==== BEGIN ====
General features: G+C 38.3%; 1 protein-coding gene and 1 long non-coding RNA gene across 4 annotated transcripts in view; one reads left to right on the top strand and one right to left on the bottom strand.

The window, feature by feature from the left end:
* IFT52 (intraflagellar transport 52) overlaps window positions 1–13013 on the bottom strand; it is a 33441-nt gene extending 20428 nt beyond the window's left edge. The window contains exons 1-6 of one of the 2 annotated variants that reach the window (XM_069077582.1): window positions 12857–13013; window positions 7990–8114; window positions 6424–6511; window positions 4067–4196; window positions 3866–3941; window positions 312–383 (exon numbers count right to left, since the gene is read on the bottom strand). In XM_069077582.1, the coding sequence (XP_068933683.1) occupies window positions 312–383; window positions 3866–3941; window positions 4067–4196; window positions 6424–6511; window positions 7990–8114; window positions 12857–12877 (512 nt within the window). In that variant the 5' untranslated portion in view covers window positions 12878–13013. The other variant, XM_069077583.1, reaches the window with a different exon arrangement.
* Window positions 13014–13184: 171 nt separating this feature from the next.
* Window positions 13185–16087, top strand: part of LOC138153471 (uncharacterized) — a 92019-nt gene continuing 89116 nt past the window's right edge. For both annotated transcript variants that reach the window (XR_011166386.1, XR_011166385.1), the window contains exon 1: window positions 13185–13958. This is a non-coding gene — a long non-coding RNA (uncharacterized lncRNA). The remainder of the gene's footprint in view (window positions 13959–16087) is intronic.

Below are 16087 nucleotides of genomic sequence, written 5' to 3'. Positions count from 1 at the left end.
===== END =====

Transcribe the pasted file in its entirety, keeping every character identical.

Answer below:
General features: G+C 38.3%; 1 protein-coding gene and 1 long non-coding RNA gene across 4 annotated transcripts in view; one reads left to right on the top strand and one right to left on the bottom strand.

The window, feature by feature from the left end:
* IFT52 (intraflagellar transport 52) overlaps window positions 1–13013 on the bottom strand; it is a 33441-nt gene extending 20428 nt beyond the window's left edge. The window contains exons 1-6 of one of the 2 annotated variants that reach the window (XM_069077582.1): window positions 12857–13013; window positions 7990–8114; window positions 6424–6511; window positions 4067–4196; window positions 3866–3941; window positions 312–383 (exon numbers count right to left, since the gene is read on the bottom strand). In XM_069077582.1, the coding sequence (XP_068933683.1) occupies window positions 312–383; window positions 3866–3941; window positions 4067–4196; window positions 6424–6511; window positions 7990–8114; window positions 12857–12877 (512 nt within the window). In that variant the 5' untranslated portion in view covers window positions 12878–13013. The other variant, XM_069077583.1, reaches the window with a different exon arrangement.
* Window positions 13014–13184: 171 nt separating this feature from the next.
* Window positions 13185–16087, top strand: part of LOC138153471 (uncharacterized) — a 92019-nt gene continuing 89116 nt past the window's right edge. For both annotated transcript variants that reach the window (XR_011166386.1, XR_011166385.1), the window contains exon 1: window positions 13185–13958. This is a non-coding gene — a long non-coding RNA (uncharacterized lncRNA). The remainder of the gene's footprint in view (window positions 13959–16087) is intronic.

Below are 16087 nucleotides of genomic sequence, written 5' to 3'. Positions count from 1 at the left end.